Prices for essential medicines increased by 5% to almost double their previous prices.

The price of Paracetamol 500mg tablet has been increased from 0.70 Tk to 1.20 Tk, Metronidazole 200mg tablet to 1.00 Tk from 0.60 Tk and Amoxicillin 15ml vial BP to 35 Tk of 26.34 Tk.

Food and non-food prices continued to rise at a time when many people were trying to rebound from the Covid-induced economic hardships they faced in 2020 and 2021, those affected said.

Md Shoriful Islam, production manager at ready-to-wear garment factory Instyle Fashion, said he moved his family to his in-laws’ house in Barishal as he could not manage the family expenses by paying 15,000 Tk rent with his salary of 30,000 Tk.

Along with his regular expenses, Shoriful said he also spent Tk6,000 on his elderly mother.

“I moved my family to my in-laws house in Barishal before this Eid-ul-Fitr. It was getting difficult to support my family of five in Dhaka city,” he added.

“Now I live in a room adjacent to my factory and I pay Tk 5,000 in rent and I can send Tk 15,000 per month for my family,” he said.

He said he must have spent Tk 1000 to buy recent pants. A similar item cost him 600 Tk in the past.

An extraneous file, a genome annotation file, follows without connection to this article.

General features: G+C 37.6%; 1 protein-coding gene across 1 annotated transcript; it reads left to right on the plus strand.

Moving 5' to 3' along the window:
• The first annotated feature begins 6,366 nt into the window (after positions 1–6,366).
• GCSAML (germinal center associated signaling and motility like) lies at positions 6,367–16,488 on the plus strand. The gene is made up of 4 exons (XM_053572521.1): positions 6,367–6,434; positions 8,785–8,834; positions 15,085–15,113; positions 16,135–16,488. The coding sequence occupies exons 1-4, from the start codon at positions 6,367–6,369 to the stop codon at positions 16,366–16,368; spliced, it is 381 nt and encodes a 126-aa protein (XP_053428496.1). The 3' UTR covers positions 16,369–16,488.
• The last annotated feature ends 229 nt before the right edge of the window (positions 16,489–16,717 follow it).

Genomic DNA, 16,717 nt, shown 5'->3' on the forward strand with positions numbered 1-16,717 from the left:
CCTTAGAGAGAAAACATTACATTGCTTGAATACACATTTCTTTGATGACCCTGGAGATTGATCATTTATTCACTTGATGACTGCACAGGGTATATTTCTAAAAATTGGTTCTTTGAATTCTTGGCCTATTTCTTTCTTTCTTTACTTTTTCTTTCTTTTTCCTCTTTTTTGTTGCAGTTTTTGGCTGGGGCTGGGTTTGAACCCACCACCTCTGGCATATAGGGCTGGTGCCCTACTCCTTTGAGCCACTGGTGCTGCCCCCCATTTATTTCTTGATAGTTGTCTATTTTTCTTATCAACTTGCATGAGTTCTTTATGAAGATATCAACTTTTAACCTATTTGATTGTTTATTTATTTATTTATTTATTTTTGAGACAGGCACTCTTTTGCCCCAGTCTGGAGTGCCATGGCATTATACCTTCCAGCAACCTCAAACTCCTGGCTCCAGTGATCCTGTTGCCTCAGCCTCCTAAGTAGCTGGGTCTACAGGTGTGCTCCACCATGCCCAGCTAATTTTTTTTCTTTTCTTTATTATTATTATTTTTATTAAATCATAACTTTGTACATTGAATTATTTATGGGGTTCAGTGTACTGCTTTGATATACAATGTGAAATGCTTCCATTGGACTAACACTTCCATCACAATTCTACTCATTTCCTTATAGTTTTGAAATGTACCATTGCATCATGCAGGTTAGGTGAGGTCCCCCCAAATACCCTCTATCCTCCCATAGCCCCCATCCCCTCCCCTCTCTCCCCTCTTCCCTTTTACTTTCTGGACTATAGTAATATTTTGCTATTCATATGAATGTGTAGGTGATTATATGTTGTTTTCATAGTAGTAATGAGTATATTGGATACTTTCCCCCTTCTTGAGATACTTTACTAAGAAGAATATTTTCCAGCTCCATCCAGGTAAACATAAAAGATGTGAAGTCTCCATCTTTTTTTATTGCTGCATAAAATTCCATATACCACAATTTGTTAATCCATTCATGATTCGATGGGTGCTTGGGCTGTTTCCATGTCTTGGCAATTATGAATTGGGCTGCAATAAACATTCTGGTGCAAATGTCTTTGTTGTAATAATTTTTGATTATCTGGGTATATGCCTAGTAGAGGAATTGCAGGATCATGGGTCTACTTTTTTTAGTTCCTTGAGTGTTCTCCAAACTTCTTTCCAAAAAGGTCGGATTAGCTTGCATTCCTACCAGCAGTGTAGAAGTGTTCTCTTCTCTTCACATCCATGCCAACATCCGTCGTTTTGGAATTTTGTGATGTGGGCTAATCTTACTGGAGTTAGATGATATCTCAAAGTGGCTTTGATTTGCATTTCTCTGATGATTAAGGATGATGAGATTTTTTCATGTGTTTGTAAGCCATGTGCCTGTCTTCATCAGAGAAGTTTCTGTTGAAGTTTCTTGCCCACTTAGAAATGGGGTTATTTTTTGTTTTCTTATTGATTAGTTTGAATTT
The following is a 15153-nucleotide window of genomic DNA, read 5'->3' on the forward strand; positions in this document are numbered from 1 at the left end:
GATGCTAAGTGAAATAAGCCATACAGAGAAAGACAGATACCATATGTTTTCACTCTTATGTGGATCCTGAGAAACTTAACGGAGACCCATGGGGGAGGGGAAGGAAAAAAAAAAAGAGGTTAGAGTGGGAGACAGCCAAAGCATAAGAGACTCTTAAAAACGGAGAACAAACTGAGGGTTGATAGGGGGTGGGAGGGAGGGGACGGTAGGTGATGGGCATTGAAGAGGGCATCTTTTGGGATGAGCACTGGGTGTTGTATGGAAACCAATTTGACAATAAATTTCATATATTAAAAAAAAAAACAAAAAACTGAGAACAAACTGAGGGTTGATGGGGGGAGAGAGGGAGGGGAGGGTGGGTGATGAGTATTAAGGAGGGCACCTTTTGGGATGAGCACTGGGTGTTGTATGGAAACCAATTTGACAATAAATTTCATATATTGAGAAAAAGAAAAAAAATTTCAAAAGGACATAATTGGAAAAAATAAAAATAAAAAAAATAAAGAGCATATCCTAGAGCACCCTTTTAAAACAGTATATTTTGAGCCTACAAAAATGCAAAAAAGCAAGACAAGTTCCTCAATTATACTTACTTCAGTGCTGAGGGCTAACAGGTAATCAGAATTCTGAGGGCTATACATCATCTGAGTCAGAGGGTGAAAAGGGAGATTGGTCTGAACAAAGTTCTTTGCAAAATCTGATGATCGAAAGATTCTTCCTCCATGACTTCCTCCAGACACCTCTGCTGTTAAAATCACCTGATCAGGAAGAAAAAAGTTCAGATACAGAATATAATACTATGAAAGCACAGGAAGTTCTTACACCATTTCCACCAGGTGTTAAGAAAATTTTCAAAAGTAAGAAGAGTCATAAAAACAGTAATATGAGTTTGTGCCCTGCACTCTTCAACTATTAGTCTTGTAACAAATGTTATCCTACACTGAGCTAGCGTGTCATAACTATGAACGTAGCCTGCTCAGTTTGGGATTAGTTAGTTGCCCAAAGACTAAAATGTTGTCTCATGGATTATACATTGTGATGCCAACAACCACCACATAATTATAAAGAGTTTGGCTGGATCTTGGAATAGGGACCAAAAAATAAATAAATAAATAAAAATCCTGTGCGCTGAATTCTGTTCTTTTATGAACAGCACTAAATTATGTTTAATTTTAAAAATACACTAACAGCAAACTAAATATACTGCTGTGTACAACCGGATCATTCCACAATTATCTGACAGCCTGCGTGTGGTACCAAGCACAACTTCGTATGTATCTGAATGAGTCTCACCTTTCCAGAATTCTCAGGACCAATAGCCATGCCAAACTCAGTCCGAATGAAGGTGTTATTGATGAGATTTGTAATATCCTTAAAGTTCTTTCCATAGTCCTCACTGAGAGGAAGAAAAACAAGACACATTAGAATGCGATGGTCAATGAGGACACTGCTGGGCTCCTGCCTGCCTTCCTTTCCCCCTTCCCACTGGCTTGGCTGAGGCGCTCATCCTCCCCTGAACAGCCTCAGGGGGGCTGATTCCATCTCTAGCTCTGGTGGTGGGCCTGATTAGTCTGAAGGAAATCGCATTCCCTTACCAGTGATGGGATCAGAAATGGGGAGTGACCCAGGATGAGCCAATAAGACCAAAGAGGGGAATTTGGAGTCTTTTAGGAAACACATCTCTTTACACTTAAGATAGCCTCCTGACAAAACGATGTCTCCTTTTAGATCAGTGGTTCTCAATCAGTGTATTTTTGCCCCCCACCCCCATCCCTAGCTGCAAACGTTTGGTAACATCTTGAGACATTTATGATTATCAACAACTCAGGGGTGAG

With the onset of electricity rationing, many low-income people were forced to purchase electrical items like charging lamps and fans, but none of them were cheap. Ordinary electrical items like power strips, cables and distribution boards have also become more expensive.

A GFC fan recently sold for 2,800 Tk on the wholesale market now costs a buyer 3,500 Tk. The price of a multiple socket from the RFL company has increased from 350 to 550 Tk, and an AC/DC lamp from the Superstar company has increased to 550 Tk from 400 Tk in the last two months.

“The price of local and imported products has risen at the same time,” said SM Hafizur Rahman, owner of MH Electric Fair at Sundarban Square Market in the capital Fulbaria, adding that the prices of charger fans imported from China have risen to 5 000 Tk. of 3,900 Tk in just two days.

He said they import most of the products from China.

Prices for most tableware items offered for sale have increased in both wholesale and retail markets.

Md Mofizul Islam, owner of a tableware shop at Al-Amin tableware market in Fulbaria, said Shinepukur Ceramics Ltd had increased its products like plates, cups and dinnerware by 40% and that Nasir Glass Industries had raised the prices of glass items by 10% before Eid-ul-Fitr.

He said the prices for normal quality plates have increased from Tk 110 to Tk 135 and the price for glass has increased from Tk 30 to Tk 40.

Rita Begum, a housewife living in the capital’s Uttara, said her daughter’s school raised tuition fees to Tk 2,500 from Tk 1,900 after it reopened in late 2021. She started charging additional charges for different tests.

Sathi Ahsan, a housewife, said she had to pay Tk 200 to send a parcel to Dinajpur in June. The same parcel cost him 150 Tk in March.

Jahidul Islam, a bank clerk who earns 38,000 takas, said he had no choice but to cut spending on his children’s education.

“I stopped keeping private tutors for my daughters because they demanded extra money that I couldn’t afford,” he said.